Argentine biodiesel industry says U.S. duties will halt exports

(Reuters) - Argentine biodiesel exports will be priced out of the U.S. market, its leading industry body said, after Washington decided on Tuesday to impose steep duties on imports that it said were unfairly subsidized.

FILE PHOTO: Samples of biodiesel are seen at a laboratory of Patagonia Bioenergia biodiesel plant in San Lorenzo February 26, 2010. REUTERS/Enrique Marcarian

The countervailing duties on soy-based Argentina biodiesel could be as much as 64.17 percent, according to a statement from the U.S. Commerce Department. Duties of up to 68.28 percent will be imposed on palm oil biodiesel imports from Indonesia.

“Any duty of more than 15 percent leaves Argentine biodiesel out of the market,” an Argentine biofuels industry source said.

Argentina accounts for two-thirds of U.S. biodiesel imports, which totaled 916 million gallons (3.5 billion liters) in 2016, according to U.S. government data. Total U.S. biodiesel consumption is about 2 billion gallons.

The Commerce Department’s decision comes after the U.S. National Biodiesel Board (NBB) asked the government in March to impose duties, claiming the imports were below market value and undercutting U.S. biodiesel producers.

Argentine biodiesel association Carbio, which represents producers including Cargill Inc [CARG.UL] and Louis Dreyfus Co [LOUDR.UL], denied there were subsidies on the country’s biodiesel exports and called the duties protectionist.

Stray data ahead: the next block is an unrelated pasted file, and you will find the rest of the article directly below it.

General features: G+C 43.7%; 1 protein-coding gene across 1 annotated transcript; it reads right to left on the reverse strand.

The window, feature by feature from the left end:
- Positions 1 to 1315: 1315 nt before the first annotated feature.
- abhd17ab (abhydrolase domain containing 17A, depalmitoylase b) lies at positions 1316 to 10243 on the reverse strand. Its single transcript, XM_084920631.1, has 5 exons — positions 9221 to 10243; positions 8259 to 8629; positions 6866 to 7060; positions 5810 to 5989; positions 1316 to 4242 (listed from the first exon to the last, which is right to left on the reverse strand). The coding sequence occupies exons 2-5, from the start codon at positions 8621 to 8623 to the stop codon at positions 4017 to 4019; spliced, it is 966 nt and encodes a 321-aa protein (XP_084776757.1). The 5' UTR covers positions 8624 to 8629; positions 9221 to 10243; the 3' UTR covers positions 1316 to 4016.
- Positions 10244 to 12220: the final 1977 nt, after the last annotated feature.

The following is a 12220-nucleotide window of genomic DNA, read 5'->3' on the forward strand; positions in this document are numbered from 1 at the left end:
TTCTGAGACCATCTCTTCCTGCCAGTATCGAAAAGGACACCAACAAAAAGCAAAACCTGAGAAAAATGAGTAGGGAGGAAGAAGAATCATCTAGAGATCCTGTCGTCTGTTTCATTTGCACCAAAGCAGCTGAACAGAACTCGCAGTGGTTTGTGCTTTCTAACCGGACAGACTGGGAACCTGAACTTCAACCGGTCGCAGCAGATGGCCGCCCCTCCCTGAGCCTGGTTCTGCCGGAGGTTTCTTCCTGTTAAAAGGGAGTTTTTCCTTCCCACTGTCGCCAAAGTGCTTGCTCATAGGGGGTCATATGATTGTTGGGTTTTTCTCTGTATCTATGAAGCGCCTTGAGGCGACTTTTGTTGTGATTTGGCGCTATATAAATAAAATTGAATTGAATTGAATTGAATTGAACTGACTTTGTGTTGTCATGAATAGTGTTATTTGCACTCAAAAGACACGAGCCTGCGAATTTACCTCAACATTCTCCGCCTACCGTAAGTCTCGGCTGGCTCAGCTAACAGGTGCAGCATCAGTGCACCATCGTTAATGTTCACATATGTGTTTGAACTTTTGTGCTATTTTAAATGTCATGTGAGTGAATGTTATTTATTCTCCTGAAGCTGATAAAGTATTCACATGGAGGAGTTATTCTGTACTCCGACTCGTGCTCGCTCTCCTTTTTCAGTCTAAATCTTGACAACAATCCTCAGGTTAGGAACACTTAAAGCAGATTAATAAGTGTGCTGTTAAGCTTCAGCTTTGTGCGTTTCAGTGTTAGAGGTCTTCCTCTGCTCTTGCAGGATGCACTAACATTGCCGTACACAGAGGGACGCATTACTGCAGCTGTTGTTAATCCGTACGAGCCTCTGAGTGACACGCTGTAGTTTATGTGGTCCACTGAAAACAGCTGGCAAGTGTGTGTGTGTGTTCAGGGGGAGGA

“The compensatory duties imposed result in an immediate stoppage of sales to the United States, with a clear detriment to the entire soybean chain in Argentina,” Carbio President Luis Zubizarreta said in a statement.

NBB, whose members include Archer Daniels Midland Co, said any supplies lost due to a halt in imports could be made up by increased production in the United States, where total capacity is more than 4 billion gallons.


Rival U.S. trade group Advanced Biofuels Association (ABFA) said the duties would raise fuel prices.

The duties could mean U.S. industry would have to replace 250 million gallons of biodiesel for this year and up to 500 million gallons for 2018, Arlan Suderman, chief commodities economist with INTL FCStone, said in a daily note.

“This is expected to be bullish soyoil and canola oil near-term to incentivize processing of soybeans and canola,” Suderman said in the note.

The duties need to be upheld by the International Trade Commission, which would lock them in place for five years.

Prices for the biomass-based diesel fuel credits (D4) known as RINs surged to the highest levels of the year in the wake of the decision, climbing to $1.17 each, up from $1.11 earlier on Tuesday, according to two traders. Fears of decreased imports boosted prices for the credits earned by U.S. fuel blenders.

Indonesian Trade Minister Enggartiasto Lukita said Jakarta is currently studying the U.S. decision and plans to log an objection.

“We have proven that the subsidy element does not exist,” Lukita told reporters in Jakarta.

Indonesia exported 420,000 kiloliters of biodiesel to the United States in 2016, according to data from the country’s biodiesel producers association, jumped from 270,000 kiloliters a year ago.

Additional reporting by Eric Walsh in Washington, Jarrett Renshaw in New York, Maximiliano Rizzi and Caroline Stauffer in Buenos Aires, Julie Ingwersen in Chicago and Bernadette Christina in Jakarta; Editing by Sandra Maler and Leslie Adler